For the past four years, I served on a diverse committee that oversaw production of the U.S. National Climate Assessment, which garnered banner headlines across the country last month with its dire portrayal of climate change impacts, present and future. 

Earlier on the day President Obama released the report, Senate minority leader Mitch McConnell issued a preemptive dismissal: “he’ll get loud cheers from liberal elites — from the kind of people who leave a giant carbon footprint and then lecture everybody else about low-flow toilets.”

Sharing stories

Over the past three years, I was also executive producer of a nine-part Showtime TV series on climate change, "Years of Living Dangerously," which crisscrossed the country telling the stories of Americans who did not look anything like the liberal elites of McConnell’s imagination.  

"The good news is that individuals need not be passive victims, but rather can – and must – author a turnaround in our dangerous trajectory."

We met Monte Best, a rancher struggling to survive a devastating drought in Texas.  We met Nelly Montez, who lost her job at a Cargill meat-packing plant that shut down because of the same drought.   We met Pat Dresch, whose daughter was ripped from her arms and died in super storm Sandy.  We met Katherine Hayhoe, a scientist who studies climate change at Texas Tech. We met Apalachicola, Florida oysterman Ken Folsom and his son Joe as they pulled up empty rakes in a bay that had once produced 10 percent of oysters in America. The impacts of climate change are now personal, and definitive science tells us that if we don’t act urgently we are going to see many more examples of lives disrupted and lost. 

Scalable solutions

The good news is that individuals need not be passive victims, but rather can – and must – author a turnaround in our dangerous trajectory. This surely seems farfetched to many pragmatic Americans for whom the problem seems too big. That belief, that sense of futility, is our biggest enemy. Our TV series covered young activist Anna Jayne Joyner as she sought to recruit her father and fellow evangelicals to see action on climate change as an obligation of stewardship, not an invasion of the province of religion.  We covered citizen activists in Whatcom County, Washington, who elected a slate of county councilors opposed to a new coal export depot.  We covered Kansas rancher Pete Ferrell who installed wind power on his ranch to join the lucrative renewable energy revolution and produce zero-emissions power.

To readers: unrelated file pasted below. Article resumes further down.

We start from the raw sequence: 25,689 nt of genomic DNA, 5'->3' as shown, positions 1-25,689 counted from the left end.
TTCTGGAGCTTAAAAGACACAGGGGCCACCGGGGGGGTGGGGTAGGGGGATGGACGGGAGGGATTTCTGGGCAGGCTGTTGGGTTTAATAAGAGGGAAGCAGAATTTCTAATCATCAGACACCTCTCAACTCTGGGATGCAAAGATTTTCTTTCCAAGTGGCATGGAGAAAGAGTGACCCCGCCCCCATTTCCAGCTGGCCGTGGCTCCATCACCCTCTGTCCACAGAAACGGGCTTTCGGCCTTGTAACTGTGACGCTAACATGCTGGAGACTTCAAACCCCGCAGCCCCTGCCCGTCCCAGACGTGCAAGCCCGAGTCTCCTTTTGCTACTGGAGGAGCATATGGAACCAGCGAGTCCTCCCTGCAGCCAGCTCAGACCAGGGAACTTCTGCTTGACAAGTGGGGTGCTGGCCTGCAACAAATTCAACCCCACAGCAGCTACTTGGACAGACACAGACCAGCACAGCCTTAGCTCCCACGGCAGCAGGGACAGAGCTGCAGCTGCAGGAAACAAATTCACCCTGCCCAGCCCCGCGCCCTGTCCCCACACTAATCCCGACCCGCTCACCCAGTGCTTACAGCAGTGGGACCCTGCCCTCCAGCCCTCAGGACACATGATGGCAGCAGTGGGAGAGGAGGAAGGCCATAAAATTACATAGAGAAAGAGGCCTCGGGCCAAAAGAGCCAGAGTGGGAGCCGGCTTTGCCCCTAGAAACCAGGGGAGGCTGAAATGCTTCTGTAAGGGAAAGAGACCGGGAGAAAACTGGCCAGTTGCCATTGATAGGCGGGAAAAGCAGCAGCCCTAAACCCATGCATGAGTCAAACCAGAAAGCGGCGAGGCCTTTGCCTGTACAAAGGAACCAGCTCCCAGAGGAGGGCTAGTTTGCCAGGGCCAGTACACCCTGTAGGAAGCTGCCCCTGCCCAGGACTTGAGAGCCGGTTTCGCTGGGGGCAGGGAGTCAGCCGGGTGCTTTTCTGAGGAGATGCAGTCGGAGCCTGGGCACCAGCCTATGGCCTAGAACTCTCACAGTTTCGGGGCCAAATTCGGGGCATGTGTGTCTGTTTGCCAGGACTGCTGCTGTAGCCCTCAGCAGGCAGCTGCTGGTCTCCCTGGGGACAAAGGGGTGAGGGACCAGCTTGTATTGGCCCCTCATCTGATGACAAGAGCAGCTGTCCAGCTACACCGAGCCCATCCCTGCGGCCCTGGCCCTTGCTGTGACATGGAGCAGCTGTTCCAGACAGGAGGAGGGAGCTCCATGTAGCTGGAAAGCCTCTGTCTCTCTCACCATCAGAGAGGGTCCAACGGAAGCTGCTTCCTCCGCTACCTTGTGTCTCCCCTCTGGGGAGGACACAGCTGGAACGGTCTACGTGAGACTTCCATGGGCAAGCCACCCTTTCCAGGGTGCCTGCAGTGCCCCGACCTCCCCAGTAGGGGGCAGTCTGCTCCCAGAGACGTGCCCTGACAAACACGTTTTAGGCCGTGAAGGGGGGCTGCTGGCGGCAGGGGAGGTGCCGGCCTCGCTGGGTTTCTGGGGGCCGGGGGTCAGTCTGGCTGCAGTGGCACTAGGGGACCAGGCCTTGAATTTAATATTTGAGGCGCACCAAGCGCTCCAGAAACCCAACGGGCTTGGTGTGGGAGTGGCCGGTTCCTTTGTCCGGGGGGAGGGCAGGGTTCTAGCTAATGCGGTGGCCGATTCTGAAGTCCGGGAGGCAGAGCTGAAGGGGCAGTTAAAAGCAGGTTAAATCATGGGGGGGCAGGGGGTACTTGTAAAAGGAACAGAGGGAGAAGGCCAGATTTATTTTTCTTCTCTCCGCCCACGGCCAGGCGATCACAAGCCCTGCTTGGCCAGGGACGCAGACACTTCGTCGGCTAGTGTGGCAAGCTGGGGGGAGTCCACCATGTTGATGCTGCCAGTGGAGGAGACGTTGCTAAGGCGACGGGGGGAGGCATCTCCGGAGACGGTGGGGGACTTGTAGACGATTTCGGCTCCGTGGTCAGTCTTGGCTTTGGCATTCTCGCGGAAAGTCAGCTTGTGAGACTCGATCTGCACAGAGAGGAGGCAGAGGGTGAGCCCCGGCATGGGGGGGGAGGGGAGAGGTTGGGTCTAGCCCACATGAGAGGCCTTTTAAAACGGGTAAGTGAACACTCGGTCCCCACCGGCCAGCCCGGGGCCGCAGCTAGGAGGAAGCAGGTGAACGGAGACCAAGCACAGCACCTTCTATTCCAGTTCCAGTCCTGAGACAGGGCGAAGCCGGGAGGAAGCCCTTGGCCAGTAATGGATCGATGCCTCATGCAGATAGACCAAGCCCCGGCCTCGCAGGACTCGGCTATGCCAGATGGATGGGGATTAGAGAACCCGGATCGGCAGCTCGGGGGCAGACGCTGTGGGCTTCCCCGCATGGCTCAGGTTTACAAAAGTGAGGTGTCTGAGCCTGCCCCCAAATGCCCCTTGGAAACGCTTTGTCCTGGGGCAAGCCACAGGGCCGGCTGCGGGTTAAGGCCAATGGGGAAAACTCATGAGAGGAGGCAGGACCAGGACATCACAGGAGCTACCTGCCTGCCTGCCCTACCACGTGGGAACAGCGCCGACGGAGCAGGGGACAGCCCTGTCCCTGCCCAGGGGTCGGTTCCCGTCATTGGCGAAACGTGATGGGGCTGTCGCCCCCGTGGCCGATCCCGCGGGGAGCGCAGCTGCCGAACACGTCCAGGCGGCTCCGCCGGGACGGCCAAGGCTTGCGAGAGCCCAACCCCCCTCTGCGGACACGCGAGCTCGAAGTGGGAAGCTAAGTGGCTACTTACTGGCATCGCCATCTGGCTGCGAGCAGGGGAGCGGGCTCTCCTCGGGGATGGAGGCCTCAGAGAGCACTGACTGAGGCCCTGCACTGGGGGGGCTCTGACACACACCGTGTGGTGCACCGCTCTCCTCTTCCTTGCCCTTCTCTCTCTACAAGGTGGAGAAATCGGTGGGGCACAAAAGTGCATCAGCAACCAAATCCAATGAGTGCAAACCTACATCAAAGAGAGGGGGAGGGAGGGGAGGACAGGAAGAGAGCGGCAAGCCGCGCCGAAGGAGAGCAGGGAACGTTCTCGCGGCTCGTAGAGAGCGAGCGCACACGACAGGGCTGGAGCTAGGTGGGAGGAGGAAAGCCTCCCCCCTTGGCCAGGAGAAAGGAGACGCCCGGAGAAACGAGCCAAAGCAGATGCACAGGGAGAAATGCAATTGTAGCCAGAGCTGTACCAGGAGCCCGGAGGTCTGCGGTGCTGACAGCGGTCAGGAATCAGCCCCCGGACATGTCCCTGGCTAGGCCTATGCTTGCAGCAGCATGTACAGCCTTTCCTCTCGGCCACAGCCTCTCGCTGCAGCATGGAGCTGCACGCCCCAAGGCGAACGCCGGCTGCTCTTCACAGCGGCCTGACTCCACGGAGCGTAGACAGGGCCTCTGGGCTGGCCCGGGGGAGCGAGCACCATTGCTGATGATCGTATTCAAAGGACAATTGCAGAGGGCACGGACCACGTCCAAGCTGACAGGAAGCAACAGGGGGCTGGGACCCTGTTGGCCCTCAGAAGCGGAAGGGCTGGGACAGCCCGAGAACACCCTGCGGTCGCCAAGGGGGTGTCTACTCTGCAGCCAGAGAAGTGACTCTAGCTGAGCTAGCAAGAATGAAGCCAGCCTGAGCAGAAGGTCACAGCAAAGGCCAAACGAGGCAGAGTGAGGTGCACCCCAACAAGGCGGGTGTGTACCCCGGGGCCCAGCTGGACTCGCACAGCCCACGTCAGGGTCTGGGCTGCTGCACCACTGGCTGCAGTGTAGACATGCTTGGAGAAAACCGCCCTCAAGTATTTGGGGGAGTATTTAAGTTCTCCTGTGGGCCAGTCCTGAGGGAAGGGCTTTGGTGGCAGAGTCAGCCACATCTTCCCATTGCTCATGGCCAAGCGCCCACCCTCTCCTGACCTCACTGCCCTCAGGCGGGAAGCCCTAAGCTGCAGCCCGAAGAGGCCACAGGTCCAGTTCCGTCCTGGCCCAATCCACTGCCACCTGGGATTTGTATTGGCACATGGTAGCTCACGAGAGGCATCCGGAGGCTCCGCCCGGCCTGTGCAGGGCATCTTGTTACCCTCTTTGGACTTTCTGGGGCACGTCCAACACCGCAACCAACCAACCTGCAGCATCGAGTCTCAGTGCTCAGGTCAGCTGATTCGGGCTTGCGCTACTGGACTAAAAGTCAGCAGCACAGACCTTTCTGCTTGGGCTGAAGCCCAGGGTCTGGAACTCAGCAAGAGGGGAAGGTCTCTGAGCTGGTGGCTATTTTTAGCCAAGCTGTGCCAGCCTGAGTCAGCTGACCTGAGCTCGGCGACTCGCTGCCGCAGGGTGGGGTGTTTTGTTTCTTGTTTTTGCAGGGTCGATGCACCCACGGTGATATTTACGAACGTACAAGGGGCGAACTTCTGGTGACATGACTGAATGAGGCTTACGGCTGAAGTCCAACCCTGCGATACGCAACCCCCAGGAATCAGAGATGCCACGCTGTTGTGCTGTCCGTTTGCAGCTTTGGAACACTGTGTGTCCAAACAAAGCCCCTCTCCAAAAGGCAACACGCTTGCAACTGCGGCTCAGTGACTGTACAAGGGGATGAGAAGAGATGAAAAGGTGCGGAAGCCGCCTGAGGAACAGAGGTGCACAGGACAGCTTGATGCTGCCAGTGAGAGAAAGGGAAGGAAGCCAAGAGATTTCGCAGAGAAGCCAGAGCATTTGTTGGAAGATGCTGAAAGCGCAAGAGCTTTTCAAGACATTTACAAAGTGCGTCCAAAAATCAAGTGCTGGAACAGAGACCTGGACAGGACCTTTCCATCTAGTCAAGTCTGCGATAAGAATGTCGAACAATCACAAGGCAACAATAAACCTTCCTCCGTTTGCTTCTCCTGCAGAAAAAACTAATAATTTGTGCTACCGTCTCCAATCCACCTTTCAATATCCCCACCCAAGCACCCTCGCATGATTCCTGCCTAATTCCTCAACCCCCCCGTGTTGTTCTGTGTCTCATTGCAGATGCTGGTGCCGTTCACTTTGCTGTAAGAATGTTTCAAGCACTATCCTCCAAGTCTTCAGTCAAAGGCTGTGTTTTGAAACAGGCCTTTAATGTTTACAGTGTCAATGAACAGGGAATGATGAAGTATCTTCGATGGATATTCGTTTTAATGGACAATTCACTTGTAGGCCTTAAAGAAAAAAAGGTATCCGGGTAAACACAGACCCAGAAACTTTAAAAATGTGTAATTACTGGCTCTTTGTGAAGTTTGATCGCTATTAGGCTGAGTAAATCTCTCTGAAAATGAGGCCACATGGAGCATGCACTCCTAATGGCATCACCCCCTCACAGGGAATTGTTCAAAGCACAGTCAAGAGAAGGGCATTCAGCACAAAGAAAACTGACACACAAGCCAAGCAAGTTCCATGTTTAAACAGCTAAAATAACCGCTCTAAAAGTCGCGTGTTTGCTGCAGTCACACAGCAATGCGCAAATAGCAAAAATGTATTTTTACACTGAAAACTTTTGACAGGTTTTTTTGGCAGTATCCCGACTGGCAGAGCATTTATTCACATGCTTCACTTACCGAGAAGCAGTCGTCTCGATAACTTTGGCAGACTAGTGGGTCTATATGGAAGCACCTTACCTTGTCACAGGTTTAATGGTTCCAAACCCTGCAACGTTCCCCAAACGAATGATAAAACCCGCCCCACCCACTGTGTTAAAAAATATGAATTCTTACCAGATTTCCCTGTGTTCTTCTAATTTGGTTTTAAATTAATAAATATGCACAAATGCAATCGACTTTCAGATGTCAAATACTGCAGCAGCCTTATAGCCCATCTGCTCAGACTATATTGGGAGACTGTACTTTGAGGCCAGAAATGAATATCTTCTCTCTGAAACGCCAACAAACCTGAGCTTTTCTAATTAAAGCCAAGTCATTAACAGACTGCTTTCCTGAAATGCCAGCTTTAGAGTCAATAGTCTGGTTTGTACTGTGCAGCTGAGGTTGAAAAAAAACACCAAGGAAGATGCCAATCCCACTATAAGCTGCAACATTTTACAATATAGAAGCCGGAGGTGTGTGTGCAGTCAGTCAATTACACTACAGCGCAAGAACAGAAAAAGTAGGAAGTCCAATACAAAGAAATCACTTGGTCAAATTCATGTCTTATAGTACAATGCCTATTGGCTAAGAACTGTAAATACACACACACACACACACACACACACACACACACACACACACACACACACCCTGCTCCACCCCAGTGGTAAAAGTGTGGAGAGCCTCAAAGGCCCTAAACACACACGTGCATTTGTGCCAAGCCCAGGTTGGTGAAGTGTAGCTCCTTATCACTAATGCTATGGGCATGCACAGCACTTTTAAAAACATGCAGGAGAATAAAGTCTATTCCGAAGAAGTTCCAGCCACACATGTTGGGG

Taking action is simple. First, tell your elected officials at their office or next town hall meeting that you demand wise leadership and timely policy action to both reduce the impacts of mounting climate change and to exploit the wealth-creation opportunity for our country in leading the transition to a low-carbon future. Tell them the story of impacts you are seeing and be clear that you will not tolerate the kind of irresponsible evasions and political name-calling that McConnell exhibited in dismissing the NCA before it was even released.  Try not to be too cerebral and dispassionate. It is time to bring emotion and urgency into the appeal. Do not take no for an answer.  Second, talk to your friends and loved ones about the NCA and watch "Years of Living Dangerously" with them, and encourage them to reach out to their elected officials just like you did.

It is no exaggeration to say our future is at stake. You are much more powerful than you may think – act now.